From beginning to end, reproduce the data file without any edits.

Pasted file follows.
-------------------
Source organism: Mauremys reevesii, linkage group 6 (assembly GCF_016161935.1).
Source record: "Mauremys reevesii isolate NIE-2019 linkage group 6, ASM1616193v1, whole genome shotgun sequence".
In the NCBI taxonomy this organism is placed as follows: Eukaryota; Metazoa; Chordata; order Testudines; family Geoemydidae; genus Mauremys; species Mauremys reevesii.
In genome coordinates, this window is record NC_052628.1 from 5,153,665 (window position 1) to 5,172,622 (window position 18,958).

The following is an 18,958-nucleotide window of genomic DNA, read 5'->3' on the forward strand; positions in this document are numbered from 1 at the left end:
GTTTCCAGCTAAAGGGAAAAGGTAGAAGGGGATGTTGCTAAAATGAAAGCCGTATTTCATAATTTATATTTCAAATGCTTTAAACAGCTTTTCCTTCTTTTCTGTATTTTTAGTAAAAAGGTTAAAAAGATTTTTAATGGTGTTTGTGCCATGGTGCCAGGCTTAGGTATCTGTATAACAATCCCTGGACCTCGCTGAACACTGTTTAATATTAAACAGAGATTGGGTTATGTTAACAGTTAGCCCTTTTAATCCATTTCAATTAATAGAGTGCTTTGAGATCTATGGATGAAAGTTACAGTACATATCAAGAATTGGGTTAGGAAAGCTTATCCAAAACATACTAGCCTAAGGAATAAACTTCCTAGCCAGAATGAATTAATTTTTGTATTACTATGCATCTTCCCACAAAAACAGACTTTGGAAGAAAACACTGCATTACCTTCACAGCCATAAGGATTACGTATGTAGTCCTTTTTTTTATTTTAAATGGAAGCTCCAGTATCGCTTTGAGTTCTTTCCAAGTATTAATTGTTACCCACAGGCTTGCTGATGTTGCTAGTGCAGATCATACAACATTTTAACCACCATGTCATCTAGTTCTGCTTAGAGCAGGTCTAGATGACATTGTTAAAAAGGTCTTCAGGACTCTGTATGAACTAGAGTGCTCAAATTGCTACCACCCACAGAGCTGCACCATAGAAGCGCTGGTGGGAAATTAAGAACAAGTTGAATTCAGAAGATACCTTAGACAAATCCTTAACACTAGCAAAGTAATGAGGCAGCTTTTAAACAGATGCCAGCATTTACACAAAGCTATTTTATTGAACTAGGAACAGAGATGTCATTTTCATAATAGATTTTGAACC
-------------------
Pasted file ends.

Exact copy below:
Source organism: Mauremys reevesii, linkage group 6 (assembly GCF_016161935.1).
Source record: "Mauremys reevesii isolate NIE-2019 linkage group 6, ASM1616193v1, whole genome shotgun sequence".
In the NCBI taxonomy this organism is placed as follows: Eukaryota; Metazoa; Chordata; order Testudines; family Geoemydidae; genus Mauremys; species Mauremys reevesii.
In genome coordinates, this window is record NC_052628.1 from 5,153,665 (window position 1) to 5,172,622 (window position 18,958).

The following is an 18,958-nucleotide window of genomic DNA, read 5'->3' on the forward strand; positions in this document are numbered from 1 at the left end:
GTTTCCAGCTAAAGGGAAAAGGTAGAAGGGGATGTTGCTAAAATGAAAGCCGTATTTCATAATTTATATTTCAAATGCTTTAAACAGCTTTTCCTTCTTTTCTGTATTTTTAGTAAAAAGGTTAAAAAGATTTTTAATGGTGTTTGTGCCATGGTGCCAGGCTTAGGTATCTGTATAACAATCCCTGGACCTCGCTGAACACTGTTTAATATTAAACAGAGATTGGGTTATGTTAACAGTTAGCCCTTTTAATCCATTTCAATTAATAGAGTGCTTTGAGATCTATGGATGAAAGTTACAGTACATATCAAGAATTGGGTTAGGAAAGCTTATCCAAAACATACTAGCCTAAGGAATAAACTTCCTAGCCAGAATGAATTAATTTTTGTATTACTATGCATCTTCCCACAAAAACAGACTTTGGAAGAAAACACTGCATTACCTTCACAGCCATAAGGATTACGTATGTAGTCCTTTTTTTTATTTTAAATGGAAGCTCCAGTATCGCTTTGAGTTCTTTCCAAGTATTAATTGTTACCCACAGGCTTGCTGATGTTGCTAGTGCAGATCATACAACATTTTAACCACCATGTCATCTAGTTCTGCTTAGAGCAGGTCTAGATGACATTGTTAAAAAGGTCTTCAGGACTCTGTATGAACTAGAGTGCTCAAATTGCTACCACCCACAGAGCTGCACCATAGAAGCGCTGGTGGGAAATTAAGAACAAGTTGAATTCAGAAGATACCTTAGACAAATCCTTAACACTAGCAAAGTAATGAGGCAGCTTTTAAACAGATGCCAGCATTTACACAAAGCTATTTTATTGAACTAGGAACAGAGATGTCATTTTCATAATAGATTTTGAACC